Short-Handled Hoe, 1950s and 1960s

Migrant farm workers had to use the short-handled hoe or el cortito for thinning and weeding. Because it required them to stoop during long hours in the fields, the hoe became a symbol of the exploitive working conditions. Campaigns by the United Farm Workers and others helped outlaw use of the hoe in 1975.
American agriculture’s dependence on Mexican labor has always been a source of great conflict and great opportunity for field workers and the agriculture industry. In the U.S., agricultural labor was overwhelmingly Mexican and Mexican American. Issues of legal status, workers rights, and use of domestic workers are issues the unions, agricultural producers, and the federal government have been struggling with since the 1920’s.
Physical Description
iron (overall: blade material)
wood (overall: handle material)
iron (overall: handle material)
overall: 12.3 cm x 15.3 cm x 42 cm; 4 13/16 in x 6 in x 16 9/16 in
blade: 9.2 cm x 15.3 cm; 3 5/8 in x 6 in
handle: iron portion: 20.3 cm; 8 in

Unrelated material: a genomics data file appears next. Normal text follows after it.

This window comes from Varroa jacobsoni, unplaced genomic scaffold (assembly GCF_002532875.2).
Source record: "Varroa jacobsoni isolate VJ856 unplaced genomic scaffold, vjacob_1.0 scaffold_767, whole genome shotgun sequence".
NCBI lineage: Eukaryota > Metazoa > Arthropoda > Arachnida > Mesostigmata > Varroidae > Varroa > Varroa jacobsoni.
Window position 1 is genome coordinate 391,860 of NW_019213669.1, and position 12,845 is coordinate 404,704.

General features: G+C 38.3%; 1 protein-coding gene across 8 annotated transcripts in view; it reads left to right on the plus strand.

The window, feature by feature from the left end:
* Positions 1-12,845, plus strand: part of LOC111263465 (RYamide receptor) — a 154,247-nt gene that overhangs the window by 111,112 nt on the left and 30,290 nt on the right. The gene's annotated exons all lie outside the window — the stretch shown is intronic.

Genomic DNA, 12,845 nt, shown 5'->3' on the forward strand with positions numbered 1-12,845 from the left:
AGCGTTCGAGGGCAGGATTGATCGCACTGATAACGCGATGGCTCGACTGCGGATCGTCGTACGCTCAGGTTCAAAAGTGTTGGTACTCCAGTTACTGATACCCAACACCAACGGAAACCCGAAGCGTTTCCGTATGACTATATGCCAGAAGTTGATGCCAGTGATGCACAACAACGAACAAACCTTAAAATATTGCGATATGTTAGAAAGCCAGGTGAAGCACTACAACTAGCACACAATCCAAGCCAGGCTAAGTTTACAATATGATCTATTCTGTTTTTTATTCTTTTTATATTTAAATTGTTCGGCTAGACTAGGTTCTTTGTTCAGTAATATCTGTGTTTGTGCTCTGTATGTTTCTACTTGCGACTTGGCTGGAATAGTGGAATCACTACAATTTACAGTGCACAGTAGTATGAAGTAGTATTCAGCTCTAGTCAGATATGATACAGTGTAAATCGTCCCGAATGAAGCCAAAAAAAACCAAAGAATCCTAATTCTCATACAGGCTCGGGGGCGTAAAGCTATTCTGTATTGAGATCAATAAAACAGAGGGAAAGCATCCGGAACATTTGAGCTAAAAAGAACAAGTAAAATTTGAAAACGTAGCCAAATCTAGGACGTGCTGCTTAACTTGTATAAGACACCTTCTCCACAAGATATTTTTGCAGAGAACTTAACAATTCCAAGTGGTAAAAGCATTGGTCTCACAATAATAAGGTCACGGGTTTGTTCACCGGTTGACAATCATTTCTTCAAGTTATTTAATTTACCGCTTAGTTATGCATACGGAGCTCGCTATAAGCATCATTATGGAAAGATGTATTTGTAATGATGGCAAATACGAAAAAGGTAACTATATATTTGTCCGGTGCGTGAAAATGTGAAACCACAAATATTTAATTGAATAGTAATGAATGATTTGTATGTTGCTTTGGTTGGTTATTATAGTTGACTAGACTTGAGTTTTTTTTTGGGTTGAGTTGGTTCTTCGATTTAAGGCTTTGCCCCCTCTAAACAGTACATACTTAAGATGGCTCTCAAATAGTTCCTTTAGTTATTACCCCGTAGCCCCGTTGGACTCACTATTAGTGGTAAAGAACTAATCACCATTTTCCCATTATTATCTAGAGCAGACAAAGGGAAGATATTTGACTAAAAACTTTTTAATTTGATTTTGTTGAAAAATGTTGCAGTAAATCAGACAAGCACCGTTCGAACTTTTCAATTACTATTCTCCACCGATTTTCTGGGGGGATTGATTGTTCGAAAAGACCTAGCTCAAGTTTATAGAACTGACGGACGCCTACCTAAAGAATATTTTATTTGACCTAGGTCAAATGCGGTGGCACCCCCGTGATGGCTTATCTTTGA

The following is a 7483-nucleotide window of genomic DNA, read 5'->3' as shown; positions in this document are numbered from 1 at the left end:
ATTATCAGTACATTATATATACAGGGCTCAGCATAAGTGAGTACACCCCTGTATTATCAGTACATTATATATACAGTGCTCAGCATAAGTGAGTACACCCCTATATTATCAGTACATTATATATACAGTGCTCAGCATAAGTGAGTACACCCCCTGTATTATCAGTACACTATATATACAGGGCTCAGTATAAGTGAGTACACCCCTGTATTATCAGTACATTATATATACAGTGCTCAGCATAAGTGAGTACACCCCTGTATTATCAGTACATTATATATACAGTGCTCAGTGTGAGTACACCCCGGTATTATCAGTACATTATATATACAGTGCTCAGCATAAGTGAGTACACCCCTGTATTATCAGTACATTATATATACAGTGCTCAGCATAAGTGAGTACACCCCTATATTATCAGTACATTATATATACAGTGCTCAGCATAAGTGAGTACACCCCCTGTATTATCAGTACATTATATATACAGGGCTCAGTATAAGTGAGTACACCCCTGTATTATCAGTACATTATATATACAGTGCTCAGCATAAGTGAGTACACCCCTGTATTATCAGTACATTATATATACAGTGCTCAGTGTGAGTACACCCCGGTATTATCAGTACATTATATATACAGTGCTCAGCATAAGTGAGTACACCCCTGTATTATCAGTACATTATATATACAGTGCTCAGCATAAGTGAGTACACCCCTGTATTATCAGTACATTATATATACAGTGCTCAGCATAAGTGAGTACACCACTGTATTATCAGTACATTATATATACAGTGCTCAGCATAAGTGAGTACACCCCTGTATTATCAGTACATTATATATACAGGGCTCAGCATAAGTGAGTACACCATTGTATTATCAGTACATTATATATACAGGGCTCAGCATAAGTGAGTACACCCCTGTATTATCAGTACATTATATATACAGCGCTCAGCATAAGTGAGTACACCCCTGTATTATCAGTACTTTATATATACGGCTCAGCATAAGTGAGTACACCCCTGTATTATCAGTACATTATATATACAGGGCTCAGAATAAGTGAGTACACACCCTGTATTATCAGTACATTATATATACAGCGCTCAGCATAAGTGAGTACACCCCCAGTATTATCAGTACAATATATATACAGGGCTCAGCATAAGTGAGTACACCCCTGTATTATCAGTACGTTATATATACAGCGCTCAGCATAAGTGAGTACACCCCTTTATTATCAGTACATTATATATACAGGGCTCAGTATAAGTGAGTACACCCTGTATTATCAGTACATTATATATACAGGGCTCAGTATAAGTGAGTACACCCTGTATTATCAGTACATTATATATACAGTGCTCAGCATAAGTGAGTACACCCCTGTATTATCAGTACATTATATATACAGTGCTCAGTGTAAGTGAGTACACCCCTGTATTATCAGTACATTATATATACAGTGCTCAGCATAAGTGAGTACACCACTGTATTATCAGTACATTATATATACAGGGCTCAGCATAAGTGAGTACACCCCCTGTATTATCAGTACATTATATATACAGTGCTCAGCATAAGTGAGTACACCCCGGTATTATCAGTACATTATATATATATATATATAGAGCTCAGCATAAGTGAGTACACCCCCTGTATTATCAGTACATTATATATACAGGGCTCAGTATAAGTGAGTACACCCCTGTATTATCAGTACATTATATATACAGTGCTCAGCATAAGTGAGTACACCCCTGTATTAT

handle: wooden portion: 21.7 cm; 8 9/16 in
ID Number
catalog number
accession number
See more items in
Work and Industry: Agriculture
Cultures & Communities
FOOD: Transforming the American Table 1950-2000
Food: Transforming the American Table 1950-2000
Exhibition Location
National Museum of American History
Data Source
National Museum of American History


The short handle hoe is common to other continents. My analysis is that the commonness in the size of the handle is out of necessity to thin excess the crops and sort the weeds with the free hand as one weeds with the other.
Hello, This article-link below may to some extent help you understand the use of the Short-Handled Hoe as per comments by Rodrigo Silva. I am not a Farmer, but have done extensive gardening, and actually made myself a Short-Handled Hoe which was unavailable for sale in Southern California when I lived and worked there. For me, it worked very well for close-in cultivation in crowded flower-gardens without problem; although I have never been able to work bent over (serious pain), and have to work on my knees, which I can do all day long. Frankly, I conjecture that the Farm-Owners simply wanted to save money by using short handles. This sound a little absurd, but that's my opinion.
I am unable to find any information as to why the short handed hoe was ever used. Its reduced size does not make sense as an effective tool. I hope you can provide me with some of the history of how the "cortito" became the tool of choice for many agricultural workers. Thank you!

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